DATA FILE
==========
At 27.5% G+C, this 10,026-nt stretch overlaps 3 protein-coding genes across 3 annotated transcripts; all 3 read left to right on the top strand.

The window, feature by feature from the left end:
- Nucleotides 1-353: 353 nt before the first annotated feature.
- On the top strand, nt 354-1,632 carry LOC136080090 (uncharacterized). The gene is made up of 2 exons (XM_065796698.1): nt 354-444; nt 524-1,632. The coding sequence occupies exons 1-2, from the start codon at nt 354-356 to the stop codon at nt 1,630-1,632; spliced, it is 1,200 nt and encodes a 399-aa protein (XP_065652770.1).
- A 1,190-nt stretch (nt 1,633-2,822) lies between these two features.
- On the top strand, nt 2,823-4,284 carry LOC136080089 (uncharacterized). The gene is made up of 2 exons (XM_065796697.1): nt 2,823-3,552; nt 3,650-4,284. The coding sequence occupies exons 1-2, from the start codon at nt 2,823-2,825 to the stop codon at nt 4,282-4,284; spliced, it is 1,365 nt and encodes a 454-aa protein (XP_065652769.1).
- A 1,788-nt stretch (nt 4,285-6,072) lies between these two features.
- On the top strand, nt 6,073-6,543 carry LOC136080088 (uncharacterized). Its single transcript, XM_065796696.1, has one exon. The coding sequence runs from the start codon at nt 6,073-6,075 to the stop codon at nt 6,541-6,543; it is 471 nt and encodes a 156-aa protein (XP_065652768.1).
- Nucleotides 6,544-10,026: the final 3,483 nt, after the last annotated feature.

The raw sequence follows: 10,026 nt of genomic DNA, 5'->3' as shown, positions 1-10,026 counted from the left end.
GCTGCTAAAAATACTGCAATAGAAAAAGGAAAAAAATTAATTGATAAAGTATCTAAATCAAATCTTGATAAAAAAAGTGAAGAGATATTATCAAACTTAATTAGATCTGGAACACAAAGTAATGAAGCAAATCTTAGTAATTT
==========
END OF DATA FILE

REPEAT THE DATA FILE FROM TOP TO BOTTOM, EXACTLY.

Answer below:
At 27.5% G+C, this 10,026-nt stretch overlaps 3 protein-coding genes across 3 annotated transcripts; all 3 read left to right on the top strand.

The window, feature by feature from the left end:
- Nucleotides 1-353: 353 nt before the first annotated feature.
- On the top strand, nt 354-1,632 carry LOC136080090 (uncharacterized). The gene is made up of 2 exons (XM_065796698.1): nt 354-444; nt 524-1,632. The coding sequence occupies exons 1-2, from the start codon at nt 354-356 to the stop codon at nt 1,630-1,632; spliced, it is 1,200 nt and encodes a 399-aa protein (XP_065652770.1).
- A 1,190-nt stretch (nt 1,633-2,822) lies between these two features.
- On the top strand, nt 2,823-4,284 carry LOC136080089 (uncharacterized). The gene is made up of 2 exons (XM_065796697.1): nt 2,823-3,552; nt 3,650-4,284. The coding sequence occupies exons 1-2, from the start codon at nt 2,823-2,825 to the stop codon at nt 4,282-4,284; spliced, it is 1,365 nt and encodes a 454-aa protein (XP_065652769.1).
- A 1,788-nt stretch (nt 4,285-6,072) lies between these two features.
- On the top strand, nt 6,073-6,543 carry LOC136080088 (uncharacterized). Its single transcript, XM_065796696.1, has one exon. The coding sequence runs from the start codon at nt 6,073-6,075 to the stop codon at nt 6,541-6,543; it is 471 nt and encodes a 156-aa protein (XP_065652768.1).
- Nucleotides 6,544-10,026: the final 3,483 nt, after the last annotated feature.

The raw sequence follows: 10,026 nt of genomic DNA, 5'->3' as shown, positions 1-10,026 counted from the left end.
GCTGCTAAAAATACTGCAATAGAAAAAGGAAAAAAATTAATTGATAAAGTATCTAAATCAAATCTTGATAAAAAAAGTGAAGAGATATTATCAAACTTAATTAGATCTGGAACACAAAGTAATGAAGCAAATCTTAGTAATTT